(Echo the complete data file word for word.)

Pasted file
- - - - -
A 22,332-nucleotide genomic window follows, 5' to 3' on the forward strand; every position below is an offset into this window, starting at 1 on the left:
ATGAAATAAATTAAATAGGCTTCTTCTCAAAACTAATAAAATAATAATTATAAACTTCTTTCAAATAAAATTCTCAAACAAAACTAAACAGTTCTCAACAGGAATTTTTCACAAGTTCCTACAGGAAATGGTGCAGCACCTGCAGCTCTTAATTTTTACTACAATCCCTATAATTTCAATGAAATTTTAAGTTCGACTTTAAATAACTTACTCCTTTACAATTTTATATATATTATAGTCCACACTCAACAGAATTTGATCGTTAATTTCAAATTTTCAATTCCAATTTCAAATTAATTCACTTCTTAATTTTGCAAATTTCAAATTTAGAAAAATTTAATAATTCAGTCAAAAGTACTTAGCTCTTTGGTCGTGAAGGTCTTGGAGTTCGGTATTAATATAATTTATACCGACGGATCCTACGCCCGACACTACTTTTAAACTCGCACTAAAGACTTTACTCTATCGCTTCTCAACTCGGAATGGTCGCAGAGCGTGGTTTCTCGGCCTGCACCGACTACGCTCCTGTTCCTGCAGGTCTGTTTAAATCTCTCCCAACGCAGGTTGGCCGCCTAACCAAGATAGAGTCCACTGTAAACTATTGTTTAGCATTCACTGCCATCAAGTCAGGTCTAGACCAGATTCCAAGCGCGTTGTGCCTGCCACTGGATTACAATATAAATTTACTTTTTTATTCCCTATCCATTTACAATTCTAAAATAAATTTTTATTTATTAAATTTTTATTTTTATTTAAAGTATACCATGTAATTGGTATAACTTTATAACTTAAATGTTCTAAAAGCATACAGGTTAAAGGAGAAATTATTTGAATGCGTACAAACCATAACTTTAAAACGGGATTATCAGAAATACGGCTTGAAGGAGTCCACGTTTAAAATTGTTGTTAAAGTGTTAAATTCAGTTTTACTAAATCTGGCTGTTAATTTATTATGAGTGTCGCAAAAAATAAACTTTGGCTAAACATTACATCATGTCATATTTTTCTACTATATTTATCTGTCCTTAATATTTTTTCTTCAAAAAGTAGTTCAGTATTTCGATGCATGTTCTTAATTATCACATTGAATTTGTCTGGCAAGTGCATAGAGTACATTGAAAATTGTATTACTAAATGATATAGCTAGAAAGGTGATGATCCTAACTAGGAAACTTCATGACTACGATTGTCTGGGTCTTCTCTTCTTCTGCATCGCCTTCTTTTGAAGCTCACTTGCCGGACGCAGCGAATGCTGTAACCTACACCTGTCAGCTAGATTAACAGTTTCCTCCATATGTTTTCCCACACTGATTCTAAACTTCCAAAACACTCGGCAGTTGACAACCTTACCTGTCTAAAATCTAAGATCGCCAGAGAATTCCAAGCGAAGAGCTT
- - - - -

A 22,332-nucleotide genomic window follows, 5' to 3' on the forward strand; every position below is an offset into this window, starting at 1 on the left:
ATGAAATAAATTAAATAGGCTTCTTCTCAAAACTAATAAAATAATAATTATAAACTTCTTTCAAATAAAATTCTCAAACAAAACTAAACAGTTCTCAACAGGAATTTTTCACAAGTTCCTACAGGAAATGGTGCAGCACCTGCAGCTCTTAATTTTTACTACAATCCCTATAATTTCAATGAAATTTTAAGTTCGACTTTAAATAACTTACTCCTTTACAATTTTATATATATTATAGTCCACACTCAACAGAATTTGATCGTTAATTTCAAATTTTCAATTCCAATTTCAAATTAATTCACTTCTTAATTTTGCAAATTTCAAATTTAGAAAAATTTAATAATTCAGTCAAAAGTACTTAGCTCTTTGGTCGTGAAGGTCTTGGAGTTCGGTATTAATATAATTTATACCGACGGATCCTACGCCCGACACTACTTTTAAACTCGCACTAAAGACTTTACTCTATCGCTTCTCAACTCGGAATGGTCGCAGAGCGTGGTTTCTCGGCCTGCACCGACTACGCTCCTGTTCCTGCAGGTCTGTTTAAATCTCTCCCAACGCAGGTTGGCCGCCTAACCAAGATAGAGTCCACTGTAAACTATTGTTTAGCATTCACTGCCATCAAGTCAGGTCTAGACCAGATTCCAAGCGCGTTGTGCCTGCCACTGGATTACAATATAAATTTACTTTTTTATTCCCTATCCATTTACAATTCTAAAATAAATTTTTATTTATTAAATTTTTATTTTTATTTAAAGTATACCATGTAATTGGTATAACTTTATAACTTAAATGTTCTAAAAGCATACAGGTTAAAGGAGAAATTATTTGAATGCGTACAAACCATAACTTTAAAACGGGATTATCAGAAATACGGCTTGAAGGAGTCCACGTTTAAAATTGTTGTTAAAGTGTTAAATTCAGTTTTACTAAATCTGGCTGTTAATTTATTATGAGTGTCGCAAAAAATAAACTTTGGCTAAACATTACATCATGTCATATTTTTCTACTATATTTATCTGTCCTTAATATTTTTTCTTCAAAAAGTAGTTCAGTATTTCGATGCATGTTCTTAATTATCACATTGAATTTGTCTGGCAAGTGCATAGAGTACATTGAAAATTGTATTACTAAATGATATAGCTAGAAAGGTGATGATCCTAACTAGGAAACTTCATGACTACGATTGTCTGGGTCTTCTCTTCTTCTGCATCGCCTTCTTTTGAAGCTCACTTGCCGGACGCAGCGAATGCTGTAACCTACACCTGTCAGCTAGATTAACAGTTTCCTCCATATGTTTTCCCACACTGATTCTAAACTTCCAAAACACTCGGCAGTTGACAACCTTACCTGTCTAAAATCTAAGATCGCCAGAGAATTCCAAGCGAAGAGCTT